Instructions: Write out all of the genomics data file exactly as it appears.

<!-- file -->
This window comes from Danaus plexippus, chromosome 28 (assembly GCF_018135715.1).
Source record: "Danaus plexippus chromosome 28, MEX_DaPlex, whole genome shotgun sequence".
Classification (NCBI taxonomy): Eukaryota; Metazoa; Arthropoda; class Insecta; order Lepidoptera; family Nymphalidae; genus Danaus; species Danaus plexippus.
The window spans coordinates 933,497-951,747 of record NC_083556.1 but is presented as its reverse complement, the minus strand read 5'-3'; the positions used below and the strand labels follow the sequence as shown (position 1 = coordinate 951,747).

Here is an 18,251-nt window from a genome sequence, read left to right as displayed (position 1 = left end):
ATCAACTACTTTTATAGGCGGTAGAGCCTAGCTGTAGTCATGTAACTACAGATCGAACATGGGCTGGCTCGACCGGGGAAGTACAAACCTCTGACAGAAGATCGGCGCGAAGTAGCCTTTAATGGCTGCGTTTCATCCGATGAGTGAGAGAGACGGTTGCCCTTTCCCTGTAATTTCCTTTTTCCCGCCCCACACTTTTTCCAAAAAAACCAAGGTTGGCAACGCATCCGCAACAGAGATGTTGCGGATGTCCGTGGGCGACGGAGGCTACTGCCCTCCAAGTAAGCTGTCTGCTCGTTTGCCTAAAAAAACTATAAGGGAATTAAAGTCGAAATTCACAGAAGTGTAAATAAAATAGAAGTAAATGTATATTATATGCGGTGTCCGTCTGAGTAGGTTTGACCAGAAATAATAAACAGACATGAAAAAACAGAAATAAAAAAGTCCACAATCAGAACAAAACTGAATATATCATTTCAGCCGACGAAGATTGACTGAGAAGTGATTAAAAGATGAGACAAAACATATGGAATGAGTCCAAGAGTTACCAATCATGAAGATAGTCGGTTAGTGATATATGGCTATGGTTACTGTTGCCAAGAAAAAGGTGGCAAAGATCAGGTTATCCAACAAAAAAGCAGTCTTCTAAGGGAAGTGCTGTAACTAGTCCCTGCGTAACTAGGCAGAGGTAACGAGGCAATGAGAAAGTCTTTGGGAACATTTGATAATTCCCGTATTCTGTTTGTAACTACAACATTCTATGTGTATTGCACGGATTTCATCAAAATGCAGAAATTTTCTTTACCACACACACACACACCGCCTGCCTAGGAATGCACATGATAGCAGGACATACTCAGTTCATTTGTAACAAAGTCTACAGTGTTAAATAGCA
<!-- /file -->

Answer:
This window comes from Danaus plexippus, chromosome 28 (assembly GCF_018135715.1).
Source record: "Danaus plexippus chromosome 28, MEX_DaPlex, whole genome shotgun sequence".
Classification (NCBI taxonomy): Eukaryota; Metazoa; Arthropoda; class Insecta; order Lepidoptera; family Nymphalidae; genus Danaus; species Danaus plexippus.
The window spans coordinates 933,497-951,747 of record NC_083556.1 but is presented as its reverse complement, the minus strand read 5'-3'; the positions used below and the strand labels follow the sequence as shown (position 1 = coordinate 951,747).

Here is an 18,251-nt window from a genome sequence, read left to right as displayed (position 1 = left end):
ATCAACTACTTTTATAGGCGGTAGAGCCTAGCTGTAGTCATGTAACTACAGATCGAACATGGGCTGGCTCGACCGGGGAAGTACAAACCTCTGACAGAAGATCGGCGCGAAGTAGCCTTTAATGGCTGCGTTTCATCCGATGAGTGAGAGAGACGGTTGCCCTTTCCCTGTAATTTCCTTTTTCCCGCCCCACACTTTTTCCAAAAAAACCAAGGTTGGCAACGCATCCGCAACAGAGATGTTGCGGATGTCCGTGGGCGACGGAGGCTACTGCCCTCCAAGTAAGCTGTCTGCTCGTTTGCCTAAAAAAACTATAAGGGAATTAAAGTCGAAATTCACAGAAGTGTAAATAAAATAGAAGTAAATGTATATTATATGCGGTGTCCGTCTGAGTAGGTTTGACCAGAAATAATAAACAGACATGAAAAAACAGAAATAAAAAAGTCCACAATCAGAACAAAACTGAATATATCATTTCAGCCGACGAAGATTGACTGAGAAGTGATTAAAAGATGAGACAAAACATATGGAATGAGTCCAAGAGTTACCAATCATGAAGATAGTCGGTTAGTGATATATGGCTATGGTTACTGTTGCCAAGAAAAAGGTGGCAAAGATCAGGTTATCCAACAAAAAAGCAGTCTTCTAAGGGAAGTGCTGTAACTAGTCCCTGCGTAACTAGGCAGAGGTAACGAGGCAATGAGAAAGTCTTTGGGAACATTTGATAATTCCCGTATTCTGTTTGTAACTACAACATTCTATGTGTATTGCACGGATTTCATCAAAATGCAGAAATTTTCTTTACCACACACACACACACCGCCTGCCTAGGAATGCACATGATAGCAGGACATACTCAGTTCATTTGTAACAAAGTCTACAGTGTTAAATAGCA